A central claim of strategic HRM is the notion that the way a firm manages its workforce affects its corporate performance. In particular, 'high performance human resource management', a systematic approach toward HR management consisting of internally consistent HR dimensions that develop the skill and motivation of the workforce, is considered to contribute to the 'bottom-line' of companies. The benefits are attributed generally to 'complementarities' among the constituent dimensions. In the theoretical part of this paper we distinguish between three different processes resulting in such complementarities: reinforcement, flanking and compensation. These different processes are exemplified for five areas of high performance human resource management, incentives systems, training, sharing arrangements, guidance and selective recruitment. In the empirical part of this paper we examine whether the effect at the employee level can be traced to the complementary relationships among the five high performance HR dimensions. The core hypothesis to be tested in this study is that the complementarity effect of the high performance HR management system enhances employee performance over and above the sum of the effects of the five practices. This complementarity hypothesis is tested using a methodology for the test of systems effects suggested by Ichniowski et al. (1997). The data come from a matched establishment survey in two European countries, Ireland and the Netherlands. These datasets comprise data from nearly 400 establishments. Key findings are that the complementarity hypothesis is fully supported by the Irish data but rejected by the Dutch data.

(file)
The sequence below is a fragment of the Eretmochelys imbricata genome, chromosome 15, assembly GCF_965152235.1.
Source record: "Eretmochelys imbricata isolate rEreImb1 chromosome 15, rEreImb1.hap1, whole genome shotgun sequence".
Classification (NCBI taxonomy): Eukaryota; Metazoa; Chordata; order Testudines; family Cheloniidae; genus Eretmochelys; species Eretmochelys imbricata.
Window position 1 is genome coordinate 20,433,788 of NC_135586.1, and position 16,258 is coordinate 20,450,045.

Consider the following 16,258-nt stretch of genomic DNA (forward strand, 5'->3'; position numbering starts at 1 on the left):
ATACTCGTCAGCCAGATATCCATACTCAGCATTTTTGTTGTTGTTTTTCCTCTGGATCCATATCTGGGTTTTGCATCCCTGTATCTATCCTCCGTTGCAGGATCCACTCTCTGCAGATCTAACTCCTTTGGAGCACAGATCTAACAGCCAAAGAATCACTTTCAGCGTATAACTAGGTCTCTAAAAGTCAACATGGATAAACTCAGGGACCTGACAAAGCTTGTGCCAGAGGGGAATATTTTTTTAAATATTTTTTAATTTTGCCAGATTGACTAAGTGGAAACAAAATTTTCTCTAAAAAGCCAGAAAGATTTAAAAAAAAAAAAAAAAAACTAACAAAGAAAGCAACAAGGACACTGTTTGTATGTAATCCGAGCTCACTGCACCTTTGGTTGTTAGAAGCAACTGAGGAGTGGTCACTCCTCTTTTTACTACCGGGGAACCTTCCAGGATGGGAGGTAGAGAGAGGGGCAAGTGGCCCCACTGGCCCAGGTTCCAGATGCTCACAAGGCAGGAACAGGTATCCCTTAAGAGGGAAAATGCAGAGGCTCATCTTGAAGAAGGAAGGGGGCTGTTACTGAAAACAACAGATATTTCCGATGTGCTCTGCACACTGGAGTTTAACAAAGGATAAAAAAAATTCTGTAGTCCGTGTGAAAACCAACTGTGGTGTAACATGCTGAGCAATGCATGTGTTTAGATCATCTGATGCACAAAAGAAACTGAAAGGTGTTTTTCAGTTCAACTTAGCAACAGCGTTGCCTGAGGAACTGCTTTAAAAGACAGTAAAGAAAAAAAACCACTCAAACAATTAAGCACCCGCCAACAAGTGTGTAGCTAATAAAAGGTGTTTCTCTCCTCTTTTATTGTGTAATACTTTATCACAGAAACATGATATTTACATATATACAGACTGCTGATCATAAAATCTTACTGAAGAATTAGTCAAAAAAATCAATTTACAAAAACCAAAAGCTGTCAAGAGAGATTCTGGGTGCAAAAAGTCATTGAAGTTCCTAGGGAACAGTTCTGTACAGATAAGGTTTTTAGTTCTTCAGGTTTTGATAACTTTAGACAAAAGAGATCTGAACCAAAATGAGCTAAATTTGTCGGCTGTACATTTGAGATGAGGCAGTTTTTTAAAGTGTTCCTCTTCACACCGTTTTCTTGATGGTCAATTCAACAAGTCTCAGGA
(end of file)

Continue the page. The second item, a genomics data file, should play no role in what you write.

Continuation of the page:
|Tijdschrift||International Journal of Human Resource Management|
|Nummer van het tijdschrift||3|
|Status||Published - mrt-2006|